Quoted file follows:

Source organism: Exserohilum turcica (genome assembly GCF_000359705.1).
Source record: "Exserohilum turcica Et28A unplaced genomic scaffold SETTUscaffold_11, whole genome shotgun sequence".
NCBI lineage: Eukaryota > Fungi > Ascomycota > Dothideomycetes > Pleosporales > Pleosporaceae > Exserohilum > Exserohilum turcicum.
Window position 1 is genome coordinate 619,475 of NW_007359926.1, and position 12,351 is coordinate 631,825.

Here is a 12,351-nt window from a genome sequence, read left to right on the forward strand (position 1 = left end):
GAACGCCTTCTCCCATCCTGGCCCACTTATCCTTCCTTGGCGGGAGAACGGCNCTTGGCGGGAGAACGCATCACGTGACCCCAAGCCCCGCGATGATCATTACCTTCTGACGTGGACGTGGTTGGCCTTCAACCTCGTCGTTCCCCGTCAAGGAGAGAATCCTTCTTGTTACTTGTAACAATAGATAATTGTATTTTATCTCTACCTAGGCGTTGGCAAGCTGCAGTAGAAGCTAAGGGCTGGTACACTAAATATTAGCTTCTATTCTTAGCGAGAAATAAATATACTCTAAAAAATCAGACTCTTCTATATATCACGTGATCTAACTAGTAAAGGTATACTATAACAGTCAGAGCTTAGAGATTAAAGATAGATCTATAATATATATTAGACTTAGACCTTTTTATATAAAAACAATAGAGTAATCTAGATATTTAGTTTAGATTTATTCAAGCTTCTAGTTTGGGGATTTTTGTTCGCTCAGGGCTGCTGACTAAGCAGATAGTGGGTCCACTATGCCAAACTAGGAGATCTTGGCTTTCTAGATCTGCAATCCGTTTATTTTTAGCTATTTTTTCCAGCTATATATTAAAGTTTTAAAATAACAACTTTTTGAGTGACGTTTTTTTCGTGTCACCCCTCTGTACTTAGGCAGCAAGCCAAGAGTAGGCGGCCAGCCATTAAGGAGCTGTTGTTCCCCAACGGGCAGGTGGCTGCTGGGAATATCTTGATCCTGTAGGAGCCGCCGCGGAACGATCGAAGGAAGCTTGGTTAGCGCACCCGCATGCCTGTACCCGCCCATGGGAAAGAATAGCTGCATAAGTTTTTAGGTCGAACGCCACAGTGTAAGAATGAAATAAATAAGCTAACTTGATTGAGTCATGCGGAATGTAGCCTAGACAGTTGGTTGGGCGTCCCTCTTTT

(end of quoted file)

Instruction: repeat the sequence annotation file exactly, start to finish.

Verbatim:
Source organism: Exserohilum turcica (genome assembly GCF_000359705.1).
Source record: "Exserohilum turcica Et28A unplaced genomic scaffold SETTUscaffold_11, whole genome shotgun sequence".
NCBI lineage: Eukaryota > Fungi > Ascomycota > Dothideomycetes > Pleosporales > Pleosporaceae > Exserohilum > Exserohilum turcicum.
Window position 1 is genome coordinate 619,475 of NW_007359926.1, and position 12,351 is coordinate 631,825.

Here is a 12,351-nt window from a genome sequence, read left to right on the forward strand (position 1 = left end):
GAACGCCTTCTCCCATCCTGGCCCACTTATCCTTCCTTGGCGGGAGAACGGCNCTTGGCGGGAGAACGCATCACGTGACCCCAAGCCCCGCGATGATCATTACCTTCTGACGTGGACGTGGTTGGCCTTCAACCTCGTCGTTCCCCGTCAAGGAGAGAATCCTTCTTGTTACTTGTAACAATAGATAATTGTATTTTATCTCTACCTAGGCGTTGGCAAGCTGCAGTAGAAGCTAAGGGCTGGTACACTAAATATTAGCTTCTATTCTTAGCGAGAAATAAATATACTCTAAAAAATCAGACTCTTCTATATATCACGTGATCTAACTAGTAAAGGTATACTATAACAGTCAGAGCTTAGAGATTAAAGATAGATCTATAATATATATTAGACTTAGACCTTTTTATATAAAAACAATAGAGTAATCTAGATATTTAGTTTAGATTTATTCAAGCTTCTAGTTTGGGGATTTTTGTTCGCTCAGGGCTGCTGACTAAGCAGATAGTGGGTCCACTATGCCAAACTAGGAGATCTTGGCTTTCTAGATCTGCAATCCGTTTATTTTTAGCTATTTTTTCCAGCTATATATTAAAGTTTTAAAATAACAACTTTTTGAGTGACGTTTTTTTCGTGTCACCCCTCTGTACTTAGGCAGCAAGCCAAGAGTAGGCGGCCAGCCATTAAGGAGCTGTTGTTCCCCAACGGGCAGGTGGCTGCTGGGAATATCTTGATCCTGTAGGAGCCGCCGCGGAACGATCGAAGGAAGCTTGGTTAGCGCACCCGCATGCCTGTACCCGCCCATGGGAAAGAATAGCTGCATAAGTTTTTAGGTCGAACGCCACAGTGTAAGAATGAAATAAATAAGCTAACTTGATTGAGTCATGCGGAATGTAGCCTAGACAGTTGGTTGGGCGTCCCTCTTTT